When it comes to stocking the cookie jar, chocolate chippers and frosted sugar cut-outs are go-to favorites, but just like those indulgent treats, peanut butter cookies are also timeless standbys that both kids and grownups enjoy. Soft and chewy, most peanut butter cookies require just minutes in the oven, so they’re ideal bites for last-minute entertaining or when you simply need to satisfy a sudden sweet-tooth craving. Check out Food Network’s top-five recipes for easy-to-make peanut butter cookies below to find a mix of classic and dressed-up desserts alike, then tell FN Dish: What’s your favorite kind of cookie?
5. Peanut Butter-Chocolate Chip-Bacon Cookies — Food Network Magazine takes peanut butter cookie dough to the next level by incorporating honey-roasted peanuts and a pinch of chipotle powder, plus crumbled crispy bacon and rendered bacon drippings to create the ultimate sweet and savory bites.
4. Paula’s Peanut Butter Cookies — For an extra-special touch of decadence, add a Hershey’s Kiss to each cookie just after they’re removed from the oven. Try to work quickly so the chocolates can gently mold to the center while they cookies are still hot.
Get the top three recipes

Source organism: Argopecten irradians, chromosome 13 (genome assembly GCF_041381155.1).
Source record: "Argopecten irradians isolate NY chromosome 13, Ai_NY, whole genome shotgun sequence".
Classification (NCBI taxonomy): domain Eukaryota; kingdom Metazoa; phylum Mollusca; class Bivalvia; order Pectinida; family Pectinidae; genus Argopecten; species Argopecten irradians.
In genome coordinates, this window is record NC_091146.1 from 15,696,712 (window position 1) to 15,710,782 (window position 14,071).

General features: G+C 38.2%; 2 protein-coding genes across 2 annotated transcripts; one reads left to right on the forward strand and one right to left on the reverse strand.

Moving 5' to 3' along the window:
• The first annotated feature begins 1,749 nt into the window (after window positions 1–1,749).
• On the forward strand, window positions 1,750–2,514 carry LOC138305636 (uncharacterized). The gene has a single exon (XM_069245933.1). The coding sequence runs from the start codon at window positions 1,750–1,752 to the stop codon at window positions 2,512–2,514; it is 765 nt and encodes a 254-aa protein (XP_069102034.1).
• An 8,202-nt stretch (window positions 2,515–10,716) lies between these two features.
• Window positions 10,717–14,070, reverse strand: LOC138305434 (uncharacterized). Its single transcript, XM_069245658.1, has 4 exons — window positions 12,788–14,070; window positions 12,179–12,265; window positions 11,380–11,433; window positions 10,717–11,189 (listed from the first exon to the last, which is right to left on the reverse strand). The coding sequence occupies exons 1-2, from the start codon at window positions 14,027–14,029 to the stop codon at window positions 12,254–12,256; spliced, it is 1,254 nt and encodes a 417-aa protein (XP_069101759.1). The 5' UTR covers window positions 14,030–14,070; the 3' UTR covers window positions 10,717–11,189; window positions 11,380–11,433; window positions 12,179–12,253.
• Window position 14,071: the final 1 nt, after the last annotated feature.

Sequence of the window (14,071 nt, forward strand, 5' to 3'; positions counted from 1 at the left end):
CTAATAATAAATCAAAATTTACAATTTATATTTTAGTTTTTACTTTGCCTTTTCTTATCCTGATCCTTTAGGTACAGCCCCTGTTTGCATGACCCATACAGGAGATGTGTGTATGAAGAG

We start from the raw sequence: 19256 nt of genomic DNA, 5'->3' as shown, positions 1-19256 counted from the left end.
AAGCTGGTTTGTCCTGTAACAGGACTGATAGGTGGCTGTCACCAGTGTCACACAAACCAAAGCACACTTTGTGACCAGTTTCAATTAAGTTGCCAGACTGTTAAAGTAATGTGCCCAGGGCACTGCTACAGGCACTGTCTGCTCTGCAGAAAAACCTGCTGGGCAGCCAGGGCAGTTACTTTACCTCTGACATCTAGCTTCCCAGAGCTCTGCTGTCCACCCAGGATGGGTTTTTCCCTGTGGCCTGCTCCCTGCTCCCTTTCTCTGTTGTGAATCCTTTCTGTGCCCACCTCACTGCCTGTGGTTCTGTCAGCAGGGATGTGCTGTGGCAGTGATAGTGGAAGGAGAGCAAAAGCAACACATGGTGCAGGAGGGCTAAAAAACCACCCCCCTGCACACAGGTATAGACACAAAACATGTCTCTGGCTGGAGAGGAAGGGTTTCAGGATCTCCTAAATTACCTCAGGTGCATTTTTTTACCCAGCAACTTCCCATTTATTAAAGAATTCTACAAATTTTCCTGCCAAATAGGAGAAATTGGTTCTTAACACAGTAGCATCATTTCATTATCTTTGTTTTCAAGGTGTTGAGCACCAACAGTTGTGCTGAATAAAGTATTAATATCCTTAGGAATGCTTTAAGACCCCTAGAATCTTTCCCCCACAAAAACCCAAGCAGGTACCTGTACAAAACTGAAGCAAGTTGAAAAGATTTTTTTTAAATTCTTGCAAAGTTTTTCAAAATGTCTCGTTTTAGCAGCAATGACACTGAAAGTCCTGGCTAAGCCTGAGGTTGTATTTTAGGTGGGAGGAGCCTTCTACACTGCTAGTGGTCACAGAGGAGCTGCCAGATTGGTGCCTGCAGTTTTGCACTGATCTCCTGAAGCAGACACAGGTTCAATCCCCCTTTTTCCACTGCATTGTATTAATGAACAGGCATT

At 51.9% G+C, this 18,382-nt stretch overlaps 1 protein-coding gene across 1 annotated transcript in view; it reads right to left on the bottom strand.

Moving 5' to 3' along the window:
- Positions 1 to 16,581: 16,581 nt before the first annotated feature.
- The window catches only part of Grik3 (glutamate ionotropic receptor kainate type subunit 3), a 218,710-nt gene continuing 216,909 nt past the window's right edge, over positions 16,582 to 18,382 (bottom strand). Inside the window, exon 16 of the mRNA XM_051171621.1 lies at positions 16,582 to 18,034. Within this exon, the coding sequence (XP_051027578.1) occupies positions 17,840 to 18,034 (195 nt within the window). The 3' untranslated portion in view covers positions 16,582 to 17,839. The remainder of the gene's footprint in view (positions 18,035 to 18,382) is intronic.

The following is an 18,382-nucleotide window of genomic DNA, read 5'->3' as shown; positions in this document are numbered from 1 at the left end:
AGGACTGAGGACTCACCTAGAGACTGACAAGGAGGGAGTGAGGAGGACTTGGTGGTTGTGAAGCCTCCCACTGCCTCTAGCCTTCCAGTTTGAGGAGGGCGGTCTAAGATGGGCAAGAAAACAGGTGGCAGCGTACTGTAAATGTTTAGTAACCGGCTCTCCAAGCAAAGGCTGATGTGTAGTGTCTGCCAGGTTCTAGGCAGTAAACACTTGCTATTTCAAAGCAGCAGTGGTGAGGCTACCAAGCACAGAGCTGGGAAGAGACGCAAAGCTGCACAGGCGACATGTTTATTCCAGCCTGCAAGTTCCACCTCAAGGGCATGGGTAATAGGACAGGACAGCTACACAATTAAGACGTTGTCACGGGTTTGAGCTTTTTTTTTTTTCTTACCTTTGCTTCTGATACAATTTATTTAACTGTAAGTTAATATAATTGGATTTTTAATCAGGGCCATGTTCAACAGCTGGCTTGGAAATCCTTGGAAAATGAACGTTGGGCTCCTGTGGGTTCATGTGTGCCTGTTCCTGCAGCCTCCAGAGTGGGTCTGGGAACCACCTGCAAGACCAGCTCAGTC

by Marisa McClellan in Entertaining, Holidays, March 22nd, 2013
Here in Food Network Kitchens, we love simple, classic recipes. We are also paid to think about food all day. So we’ve taken classic foods and drinks and reimagined them in three, four or five different ways. No standard recipes here, just the occasional technique and pictures. Think of them as picture recipes.
Cookie cakes are a great way to celebrate without having to spend hours making a cake and icing. They are easy, fun and delicious. All you need is store-bought cookie dough and a few ingredients.
First, start with the classic version: Using the entire package of store-bought cookie dough, press it into a roughly 10 to 12 inch-diameter circle on a parchment-lined sheet pan. Bake according to package directions. It may take slightly longer than package time, depending on your oven.
Get four new ideas to add new life to the classic:
by Sarah De Heer in Holidays, March 21st, 2013